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To Show Or Not To Show In China

The big Hollywood production Memoir of A Geisha is having a tough time landing in China’s movie theaters. The movie was adapted from Arthur Golden's bestselling novel of the same title, telling the life story of a traditional Japanese courtesan around World War II. It was directed by Rob Marshall of the Chicago fame.

The movie has been generating controversy in both China and Japan for casting actresses of Chinese descent for all three leading roles of Japanese geishas: Zhang Ziyi and Gong Li are from Mainland China, and Michelle Yeoh is from Malaysia via Hong Kong but of Chinese descent .

The film was reported to have received the approval from China's powerful film regulator SARFT (State Administration of Radio, Film and Television) which was later reversed by senior officials. Ostensibly, the officials were concerned that the film may further the current anti-Japan sentiment in China . In 2005, anti-Japanese protests erupted in some major Chinese cities after Japan revised one of its history textbooks regarding the country’s past in WWII. The government had to crack down on the protests to prevent them from getting out of hand. Pictures of a nude sex scene, purported to come from the movie and include the Chinese actress Zhang Ziyi, traveled widely on the Internet, fanning anti-Japanese sentiment before the film’s premier. Representing this sentiment, one Chinese blogger angrily demanded:

[translated] Zhang Ziyi, when you stripped naked under the body of a Japanese, did you think about yourself being Chinese? This year is the 60th anniversary of Japan's surrender to us. Did you forget history? Did you forget the shame our nation had suffered? …

Ziyi do you lack money? You don't. Ziyi do you lack fame? You don't. But why were you so foolish as to play a geisha that the Japanese actresses didn't even want to play?…

No matter when, please remember you are a Chinese. Every single word and behavior of yours outside China belongs to not Zhang Ziyi, but to all Chinese. You represent the dignity of a country…

Memoir of A Geisha is not the only film slammed by Chinese censors. Brokeback Mountain, the gay cowboy love story that is enjoying unending accolades in the American film award season, is reported to also have been banned. That was after the director Ang Lee just praised Asia for having a more open mind about sexuality. In fact, A Date With Lu Yu (Lu Yu You Yue), one of the most popular talk shows in China, praised Brokeback Mountain for its love-conquers-all theme in a rare gay special in November 2005,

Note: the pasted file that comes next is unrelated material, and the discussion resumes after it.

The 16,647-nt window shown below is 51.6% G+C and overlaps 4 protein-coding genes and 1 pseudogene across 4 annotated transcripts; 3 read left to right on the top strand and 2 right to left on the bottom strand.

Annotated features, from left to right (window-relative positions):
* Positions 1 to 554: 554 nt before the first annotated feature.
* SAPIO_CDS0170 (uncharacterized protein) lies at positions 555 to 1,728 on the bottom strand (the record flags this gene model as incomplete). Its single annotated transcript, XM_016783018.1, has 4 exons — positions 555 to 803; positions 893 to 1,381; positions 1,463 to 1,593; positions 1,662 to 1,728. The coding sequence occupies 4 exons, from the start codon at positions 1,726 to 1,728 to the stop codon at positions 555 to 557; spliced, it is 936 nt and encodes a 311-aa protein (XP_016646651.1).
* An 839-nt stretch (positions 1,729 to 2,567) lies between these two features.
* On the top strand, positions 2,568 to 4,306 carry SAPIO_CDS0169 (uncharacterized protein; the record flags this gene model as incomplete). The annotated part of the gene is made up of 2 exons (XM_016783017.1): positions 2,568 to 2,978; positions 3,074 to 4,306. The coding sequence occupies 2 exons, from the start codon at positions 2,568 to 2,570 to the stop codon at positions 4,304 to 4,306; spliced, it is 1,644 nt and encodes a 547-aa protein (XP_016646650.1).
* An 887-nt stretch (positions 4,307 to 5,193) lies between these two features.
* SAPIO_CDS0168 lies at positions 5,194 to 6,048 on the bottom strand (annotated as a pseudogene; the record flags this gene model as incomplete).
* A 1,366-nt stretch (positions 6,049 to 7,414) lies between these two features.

How much should we read into the censorship of these two movies? A Chinese reporter considered that the Geisha ban

reflects a certain distortion in Sino-Japanese relationships… If the movie supervision department banned this movie without any consideration of the market by the movie company, then this may leave the impression that this is a certain kind of affirmation for irrational emotions or even extremist nationalism among the people.

Comments on Angry Chinese Blogger’s post argued that the Brokeback ban revealed only the censors’ opinion, and not that of the society. Most of the Chinese media, including official newspaper, sang praised for the movie, as represented by a short review on Sina, China's largest Internet portal:

[translated] After watching Brokeback Mountain, all of us were dumfounded. The film is a gay love story, very moving…. I remembered a comment from a colleague when I watched Happy Together in the past. He said that if I didn't treat the protagonists as two men, but a man and a woman, then I'd understand the movie. But with Ang Lee's film, I didn't even have to think of a man and a woman. For the story was so natural. It's about the love between two people.

Regardless, pirated DVDs of both movies are widely available in DVD shops all over China. After watching Memoir of A Geisha, a Chinese blogger wrote:

[translated] Sometimes I think, other than wives, men also need other women's comfort. Geishas are men's half wives. Why do Geisha have to painted their faces white? Are they afraid of others knowing the truth? I need to work hard, make more money so I can travel to Japan in the future, and experience Japanese culture.

6 comments

  • […] Tian Yi, a Chinese Blogger, writes via Global Voices aboout the big Hollywood productions- Memoir of A Geisha  and Brokeback Mountain, movies that are currently having tough times getting ointo China’s movie theaters. […]

  • El gran cortafuegos de China

    Los blogs y la Internet están llegando al centro de la política mundial.